The subject might have seemed arcane (an open-source, free operating system for smartphones) and the book has a somewhat nerdish title. Nonetheless, the email with the subject line "Firefox OS for activists: now available in Canada" had an open-rate of 6.3 per cent within 60 minutes of the mailing. The email with the heading "Smartphones, tablets and Canadian unions" was opened by only 5.0 per cent of the target group, a significant difference. On a Canadian mailing list of more than 12,000, it meant 156 more people opened the first message than opened the second.
On our worldwide mailing list, it meant almost 2,000 more people opened the first message.
Being a mildly obsessive-compulsive type, not to mention a beery Marxist, I look for qualitative results from quantitative analyses. But, so far, no rules about subject lines are appearing in my tea leaves (okay, beer bubbles).
Levels of response to subject lines are almost never predictable, which is why it's important to test them. But the difference you'll see is substantial enough to warrant using this feature, if you have it.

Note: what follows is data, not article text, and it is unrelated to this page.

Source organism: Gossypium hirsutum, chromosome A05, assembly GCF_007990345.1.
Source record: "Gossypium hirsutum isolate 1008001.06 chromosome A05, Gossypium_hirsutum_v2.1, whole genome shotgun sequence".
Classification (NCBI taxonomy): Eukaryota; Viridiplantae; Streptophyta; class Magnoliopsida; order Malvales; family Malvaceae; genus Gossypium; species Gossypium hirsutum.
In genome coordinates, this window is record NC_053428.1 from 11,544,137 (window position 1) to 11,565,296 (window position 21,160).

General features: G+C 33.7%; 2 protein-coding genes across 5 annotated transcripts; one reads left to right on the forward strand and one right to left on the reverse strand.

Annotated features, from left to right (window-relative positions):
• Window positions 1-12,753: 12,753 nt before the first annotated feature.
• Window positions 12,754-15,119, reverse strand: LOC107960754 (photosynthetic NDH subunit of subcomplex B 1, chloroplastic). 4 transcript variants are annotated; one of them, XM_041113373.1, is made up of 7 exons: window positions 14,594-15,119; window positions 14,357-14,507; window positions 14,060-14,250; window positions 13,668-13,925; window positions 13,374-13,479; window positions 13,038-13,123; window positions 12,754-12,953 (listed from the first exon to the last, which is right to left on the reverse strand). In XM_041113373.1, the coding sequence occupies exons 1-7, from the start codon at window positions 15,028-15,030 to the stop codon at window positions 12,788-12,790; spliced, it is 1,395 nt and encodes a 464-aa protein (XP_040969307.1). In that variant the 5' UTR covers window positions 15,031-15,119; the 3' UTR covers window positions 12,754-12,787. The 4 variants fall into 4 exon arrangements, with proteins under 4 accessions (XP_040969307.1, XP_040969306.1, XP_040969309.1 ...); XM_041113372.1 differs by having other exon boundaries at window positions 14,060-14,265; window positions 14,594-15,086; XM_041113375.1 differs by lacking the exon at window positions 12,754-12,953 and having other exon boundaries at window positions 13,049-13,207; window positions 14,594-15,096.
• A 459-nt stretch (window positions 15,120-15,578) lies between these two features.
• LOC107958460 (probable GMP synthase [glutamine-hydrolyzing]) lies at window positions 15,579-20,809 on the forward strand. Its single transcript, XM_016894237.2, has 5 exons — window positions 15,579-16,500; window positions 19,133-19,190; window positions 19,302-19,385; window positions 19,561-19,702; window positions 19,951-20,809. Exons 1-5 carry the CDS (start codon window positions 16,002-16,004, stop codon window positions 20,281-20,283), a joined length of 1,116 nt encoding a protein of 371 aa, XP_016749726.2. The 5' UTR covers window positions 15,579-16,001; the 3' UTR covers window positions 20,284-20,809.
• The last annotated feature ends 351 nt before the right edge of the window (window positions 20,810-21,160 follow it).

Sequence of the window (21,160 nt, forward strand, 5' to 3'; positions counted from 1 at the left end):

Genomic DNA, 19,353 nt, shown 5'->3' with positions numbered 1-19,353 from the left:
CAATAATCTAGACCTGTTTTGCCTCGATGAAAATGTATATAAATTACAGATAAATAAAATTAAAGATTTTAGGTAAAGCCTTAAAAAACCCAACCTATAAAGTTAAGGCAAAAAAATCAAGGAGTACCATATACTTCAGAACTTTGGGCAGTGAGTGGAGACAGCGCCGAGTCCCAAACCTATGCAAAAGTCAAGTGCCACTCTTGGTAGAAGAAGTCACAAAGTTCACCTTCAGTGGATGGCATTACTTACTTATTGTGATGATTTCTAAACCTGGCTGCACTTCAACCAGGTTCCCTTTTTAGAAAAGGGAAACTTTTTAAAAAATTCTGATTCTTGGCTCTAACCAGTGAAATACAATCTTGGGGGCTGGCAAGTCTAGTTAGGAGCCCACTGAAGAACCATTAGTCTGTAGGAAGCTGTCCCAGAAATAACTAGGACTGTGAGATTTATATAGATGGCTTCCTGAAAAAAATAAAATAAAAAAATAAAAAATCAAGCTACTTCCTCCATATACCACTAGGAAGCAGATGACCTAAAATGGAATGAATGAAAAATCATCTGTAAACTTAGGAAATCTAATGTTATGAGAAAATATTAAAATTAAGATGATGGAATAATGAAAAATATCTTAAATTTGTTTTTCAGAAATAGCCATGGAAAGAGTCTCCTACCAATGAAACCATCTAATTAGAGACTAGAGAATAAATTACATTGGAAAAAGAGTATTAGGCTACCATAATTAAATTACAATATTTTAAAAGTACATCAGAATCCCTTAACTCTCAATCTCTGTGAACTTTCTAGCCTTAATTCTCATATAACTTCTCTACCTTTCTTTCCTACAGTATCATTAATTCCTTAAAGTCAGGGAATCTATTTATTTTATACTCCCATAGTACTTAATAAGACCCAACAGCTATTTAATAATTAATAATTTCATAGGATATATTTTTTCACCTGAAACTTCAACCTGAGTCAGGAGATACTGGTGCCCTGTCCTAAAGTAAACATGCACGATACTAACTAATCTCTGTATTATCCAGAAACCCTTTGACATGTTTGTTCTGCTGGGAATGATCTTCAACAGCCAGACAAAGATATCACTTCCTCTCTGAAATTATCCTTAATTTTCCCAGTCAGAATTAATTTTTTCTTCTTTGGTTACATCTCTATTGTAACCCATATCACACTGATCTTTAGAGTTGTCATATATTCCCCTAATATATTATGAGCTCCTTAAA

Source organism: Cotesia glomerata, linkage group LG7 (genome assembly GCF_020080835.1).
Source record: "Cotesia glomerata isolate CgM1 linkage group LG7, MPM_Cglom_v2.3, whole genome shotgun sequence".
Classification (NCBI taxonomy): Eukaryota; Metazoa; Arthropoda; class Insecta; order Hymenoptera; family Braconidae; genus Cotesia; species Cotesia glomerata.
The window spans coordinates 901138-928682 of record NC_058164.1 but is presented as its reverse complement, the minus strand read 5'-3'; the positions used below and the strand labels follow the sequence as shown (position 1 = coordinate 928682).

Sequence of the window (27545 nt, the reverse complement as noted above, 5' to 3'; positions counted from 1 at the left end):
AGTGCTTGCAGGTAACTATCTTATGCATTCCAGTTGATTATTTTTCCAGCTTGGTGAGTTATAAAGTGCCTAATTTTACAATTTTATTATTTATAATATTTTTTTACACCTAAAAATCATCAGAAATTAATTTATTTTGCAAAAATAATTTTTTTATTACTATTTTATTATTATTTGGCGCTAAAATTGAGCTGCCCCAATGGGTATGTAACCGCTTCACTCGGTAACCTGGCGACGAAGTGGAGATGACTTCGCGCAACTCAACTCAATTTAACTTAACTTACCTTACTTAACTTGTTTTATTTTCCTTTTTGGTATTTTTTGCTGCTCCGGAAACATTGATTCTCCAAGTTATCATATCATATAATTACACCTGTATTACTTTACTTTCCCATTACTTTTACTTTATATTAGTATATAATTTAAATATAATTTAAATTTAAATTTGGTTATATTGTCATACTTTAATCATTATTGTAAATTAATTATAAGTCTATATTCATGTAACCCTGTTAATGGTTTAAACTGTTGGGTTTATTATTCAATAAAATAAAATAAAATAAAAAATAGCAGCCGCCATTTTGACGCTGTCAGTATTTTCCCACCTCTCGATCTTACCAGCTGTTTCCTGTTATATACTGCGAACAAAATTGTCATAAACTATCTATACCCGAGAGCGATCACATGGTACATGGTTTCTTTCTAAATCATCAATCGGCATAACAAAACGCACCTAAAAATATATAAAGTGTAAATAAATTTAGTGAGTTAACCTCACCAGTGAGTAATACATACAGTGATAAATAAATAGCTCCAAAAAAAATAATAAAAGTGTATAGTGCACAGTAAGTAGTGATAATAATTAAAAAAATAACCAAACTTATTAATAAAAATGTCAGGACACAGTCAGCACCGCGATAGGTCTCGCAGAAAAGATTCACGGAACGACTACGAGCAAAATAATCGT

MAKING CHANGE AT WALMART
The good folks in the U.S. who are part of Making Change at Walmart and OUR Walmart have their work cut out for them in taking on the world's largest — well, largest everything.
Their resources, even with the backing of UFCW (United Food and Commercial Workers), will never come close to what Walmart can spend on crushing organizing efforts in its stores and warehouses.
Of course, that mammoth power imbalance is what's making the campaign grow. And what's having the most impact on the corporation are the strikes — by unorganized workers, no less. (Think about that the next time you're tempted to crow about our Canadian labour laws.) And organizing those strikes, and other meatspace actions, was made a lot easier for organizers by their judicious use of social media.